Night Water : Project Statement

See Google Map of my progress.

Phoenix is intense and harsh under the daylight sun, yet magical and beautiful at night when color is sultry and saturated - it’s palatable. A time when color reveals itself as tangible. I want to capture this heady mix within the urban landscape. Deliberately devoid of humans, my photography centers on architecture, streetscapes, city vistas - the lesser seen and the unseen within a human built framework.

Night Water is my third series exploring Phoenix at night - focused solely on the nine canal systems. Scenes here are from portions of two of the nine.

I am motivated by not knowing what I will find - yet knowing I will find something. Something beautiful, intriguing and worthwhile. It’s within this process; seeking, seeing, capturing - this is where I am most at home, this is where I want to be - here in the desert, at night.

For more info on the canals visit - by no means is this an exhaustive list:

http://www.srpnet.com/water/canals/history.aspx

http://arizonaoddities.com/2011/07/why-does-the-valley-have-a-canal-system-and-how-does-it-work/

http://arizonaexperience.org/remember/hohokam-canals-prehistoric-engineering

Arizona Canal

Arizona Canal

Grand Canal

Grand Canal

Arizona by Light : Project Statement

Arizona by Light began as a natural extension of HOT SUMMER NIGHTS, a futher exploration of light, time and the unseen within the urban landscape, capturing images in Phoenix, Globe/Miami, Mesa, and Bisbee, Arizona. 

Showing now; Framed: Land and Architecture, Black Box Gallery, Portland, OR; Online Annex Exhibition

Selected photographs are scheduled to show at the opening of FOUND:RE late Summer 2016, ASU College of Public Service, Land, Sea & Sky show, Fall semester 2016. Shown in Framed: Landscape and Architecture, Black Box Gallery, Portland, OR.

Crown. 2016. Catherine Slye

Crown. 2016. Catherine Slye

Thrift. 2016. Catherine Slye

Thrift. 2016. Catherine Slye

Barrow's. 2016. Catherine Slye

Barrow's. 2016. Catherine Slye

What Food Looks Like : Project Statement

WHAT FOOD LOOKS LIKE

In January, 2015 I started a project I named “What Food Looks Like”. I am photographing food, food access, food insecurity and food deserts in the form of urban community gardens, farmers and farms, neighborhoods, people and organizations here in the Phoenix metro area. 

Within the first four months I had visited 25 places, including; Mesa Urban Garden, The Urban Garden, The Micro Farm Project, Growhouse, Gilbert Farmer’s Market, Recycled City Compost, Arizona Microgreens, The Orchard Community Learning Center, PHX Renews, Garfield Community Garden, Hayden Flour Mills, Hope House Farms, St. Mary’s Foodbank, The Simple Farm, St. Vincent de Paul, Neighborhood Ministries Foodbank. I walked and photographed the eight neighborhoods of Central City South identified in a 2011 study completed by the ASU School of Sustainability in conjunction with the Phoenix Revitalization Corporation’s study on food access.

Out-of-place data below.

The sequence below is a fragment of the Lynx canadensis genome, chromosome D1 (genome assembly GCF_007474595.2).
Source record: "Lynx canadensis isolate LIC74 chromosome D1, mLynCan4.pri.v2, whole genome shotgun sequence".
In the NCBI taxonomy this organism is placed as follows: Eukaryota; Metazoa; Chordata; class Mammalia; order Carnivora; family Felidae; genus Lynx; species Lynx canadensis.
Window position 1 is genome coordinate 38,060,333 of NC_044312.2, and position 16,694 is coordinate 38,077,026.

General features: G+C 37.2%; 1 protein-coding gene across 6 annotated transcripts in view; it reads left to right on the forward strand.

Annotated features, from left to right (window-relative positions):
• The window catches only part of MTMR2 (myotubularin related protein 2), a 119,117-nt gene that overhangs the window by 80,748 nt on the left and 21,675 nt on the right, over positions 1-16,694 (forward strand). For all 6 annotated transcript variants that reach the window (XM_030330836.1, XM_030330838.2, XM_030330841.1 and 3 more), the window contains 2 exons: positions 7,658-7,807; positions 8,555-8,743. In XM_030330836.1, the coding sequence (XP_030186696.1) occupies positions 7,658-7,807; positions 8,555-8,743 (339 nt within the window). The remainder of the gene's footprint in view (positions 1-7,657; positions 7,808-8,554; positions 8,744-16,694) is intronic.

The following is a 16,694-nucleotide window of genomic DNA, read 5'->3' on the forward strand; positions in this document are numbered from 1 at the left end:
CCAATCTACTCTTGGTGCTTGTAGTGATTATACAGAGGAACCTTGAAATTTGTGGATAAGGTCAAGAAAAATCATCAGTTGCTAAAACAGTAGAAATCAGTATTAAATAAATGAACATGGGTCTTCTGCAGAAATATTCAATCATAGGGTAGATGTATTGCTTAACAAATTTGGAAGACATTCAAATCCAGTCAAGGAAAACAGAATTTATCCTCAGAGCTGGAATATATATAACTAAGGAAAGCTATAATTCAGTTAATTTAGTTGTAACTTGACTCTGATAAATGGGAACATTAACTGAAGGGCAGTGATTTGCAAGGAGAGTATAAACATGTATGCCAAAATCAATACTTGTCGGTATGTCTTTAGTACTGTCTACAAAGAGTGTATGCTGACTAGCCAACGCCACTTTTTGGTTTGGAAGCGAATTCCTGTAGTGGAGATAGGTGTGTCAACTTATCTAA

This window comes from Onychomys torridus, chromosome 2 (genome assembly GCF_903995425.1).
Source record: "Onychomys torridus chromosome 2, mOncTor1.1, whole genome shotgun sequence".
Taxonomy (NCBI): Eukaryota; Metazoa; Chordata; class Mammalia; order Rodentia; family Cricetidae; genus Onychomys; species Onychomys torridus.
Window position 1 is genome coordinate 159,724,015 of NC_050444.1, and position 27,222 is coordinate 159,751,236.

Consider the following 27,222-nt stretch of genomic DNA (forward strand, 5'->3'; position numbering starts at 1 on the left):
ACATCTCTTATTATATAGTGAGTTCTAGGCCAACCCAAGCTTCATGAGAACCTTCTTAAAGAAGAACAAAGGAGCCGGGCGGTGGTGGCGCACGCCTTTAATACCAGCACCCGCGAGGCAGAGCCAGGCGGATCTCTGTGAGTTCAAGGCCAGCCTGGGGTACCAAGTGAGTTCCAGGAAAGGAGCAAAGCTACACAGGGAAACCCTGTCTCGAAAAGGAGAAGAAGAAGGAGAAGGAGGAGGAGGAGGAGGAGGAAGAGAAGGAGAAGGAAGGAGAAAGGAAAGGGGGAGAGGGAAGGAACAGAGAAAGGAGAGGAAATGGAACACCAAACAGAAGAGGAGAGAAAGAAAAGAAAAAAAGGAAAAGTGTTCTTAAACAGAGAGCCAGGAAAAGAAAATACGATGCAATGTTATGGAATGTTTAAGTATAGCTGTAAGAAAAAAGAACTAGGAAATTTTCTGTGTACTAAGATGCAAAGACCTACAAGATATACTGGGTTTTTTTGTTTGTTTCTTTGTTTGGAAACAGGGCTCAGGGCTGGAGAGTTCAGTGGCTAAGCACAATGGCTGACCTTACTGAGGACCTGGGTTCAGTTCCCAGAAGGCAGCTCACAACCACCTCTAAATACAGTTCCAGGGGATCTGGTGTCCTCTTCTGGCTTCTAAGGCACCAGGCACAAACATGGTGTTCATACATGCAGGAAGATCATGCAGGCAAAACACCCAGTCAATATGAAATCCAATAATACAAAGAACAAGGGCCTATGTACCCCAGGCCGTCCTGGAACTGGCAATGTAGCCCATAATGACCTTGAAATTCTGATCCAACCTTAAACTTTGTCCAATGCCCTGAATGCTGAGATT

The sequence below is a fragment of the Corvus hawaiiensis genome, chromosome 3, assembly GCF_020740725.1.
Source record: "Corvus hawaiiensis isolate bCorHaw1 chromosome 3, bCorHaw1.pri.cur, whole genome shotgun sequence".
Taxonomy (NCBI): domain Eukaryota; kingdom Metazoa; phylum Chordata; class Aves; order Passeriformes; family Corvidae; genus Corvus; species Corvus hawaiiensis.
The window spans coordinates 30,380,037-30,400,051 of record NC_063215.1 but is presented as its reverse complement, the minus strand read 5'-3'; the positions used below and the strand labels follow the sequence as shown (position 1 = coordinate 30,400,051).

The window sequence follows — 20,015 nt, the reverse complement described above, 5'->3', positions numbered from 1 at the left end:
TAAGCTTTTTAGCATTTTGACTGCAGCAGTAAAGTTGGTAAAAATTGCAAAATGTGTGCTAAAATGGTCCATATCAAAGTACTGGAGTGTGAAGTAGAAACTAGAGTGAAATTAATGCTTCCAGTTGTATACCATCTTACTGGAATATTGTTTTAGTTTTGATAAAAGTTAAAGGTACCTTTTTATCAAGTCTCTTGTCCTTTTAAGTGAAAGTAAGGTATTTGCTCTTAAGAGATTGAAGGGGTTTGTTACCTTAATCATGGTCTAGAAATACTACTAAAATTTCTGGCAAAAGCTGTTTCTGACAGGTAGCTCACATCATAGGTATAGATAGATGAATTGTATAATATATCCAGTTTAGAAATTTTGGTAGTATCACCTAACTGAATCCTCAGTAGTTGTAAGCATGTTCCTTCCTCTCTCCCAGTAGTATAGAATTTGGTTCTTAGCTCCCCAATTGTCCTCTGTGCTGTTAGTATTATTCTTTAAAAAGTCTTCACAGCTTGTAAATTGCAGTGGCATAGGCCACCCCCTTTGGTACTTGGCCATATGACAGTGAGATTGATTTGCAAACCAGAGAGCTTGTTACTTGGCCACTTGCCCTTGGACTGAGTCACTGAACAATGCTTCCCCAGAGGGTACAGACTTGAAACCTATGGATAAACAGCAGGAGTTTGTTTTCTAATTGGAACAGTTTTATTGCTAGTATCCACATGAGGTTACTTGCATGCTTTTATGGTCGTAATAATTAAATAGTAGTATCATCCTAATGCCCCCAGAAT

My next steps are to photograph people, families who actively live with limited food access and how that deficit is impacting their lives - how they overcome those challenges - literally, what food looks like.

View What Food Looks Like website.

Selected image included in the JEG Photography Exhibition Feb 15 - Marech 9, 2016, Texas Woman's University. 

Contact me if you would like to discuss my project or you want to use my images for your organization, business or personal use. All images are Copyright 2016, Catherine Slye.

HOT SUMMER NIGHTS : Project Statement

HOT SUMMER NIGHTS

See Phoenix through loving eyes. . . . at night.
As night descends, the city is bathed in rich, saturated, vibrant color. Blues and purples wash the urban environment, juxtaposing the naturally occurring with the human made. What better time to photograph Phoenix in the Summer, than at night.

HOT SUMMER NIGHTS is a collaborative photographic project. Jared’s images were created with a large-format camera whose design is rooted in the mid-19th century. His series is shot entirely on transparency film with a low rating of ISO 10. Each image required between 8 and 45 minutes of exposure. Catherine’s images are purely digital, blending the immediacy that using digital offers with the ability to photograph manually. Marshall provided the accompanying historical context. All three; Jared, Catherine and Marshall are Arizona transplants who love to call Phoenix their home.

HOT SUMMER NIGHTS debuted at Chartreuse Gallery, 1301 Grand Avenue, Phoenix, September 4 - 30, 2015. Check out the following press:  Chartreuse gallery adds a splash of color to Grand Avenue's expanding arts scene , Downtown Devil15 FAVORITE FIRST FRIDAY ART WORKS SEEN IN SEPTEMBER IN DOWNTOWN PHOENIXNew TimesChartreuse Gallery Opens with ‘Hot Summer Nights’Downtown Phoenix Journal

You may view the 11x17 works by Jared Elizares and I, as well as accompanying texts by Marshall Shore, in the Hot Summer Nights Catalogue, PDF.  View Gallery of images.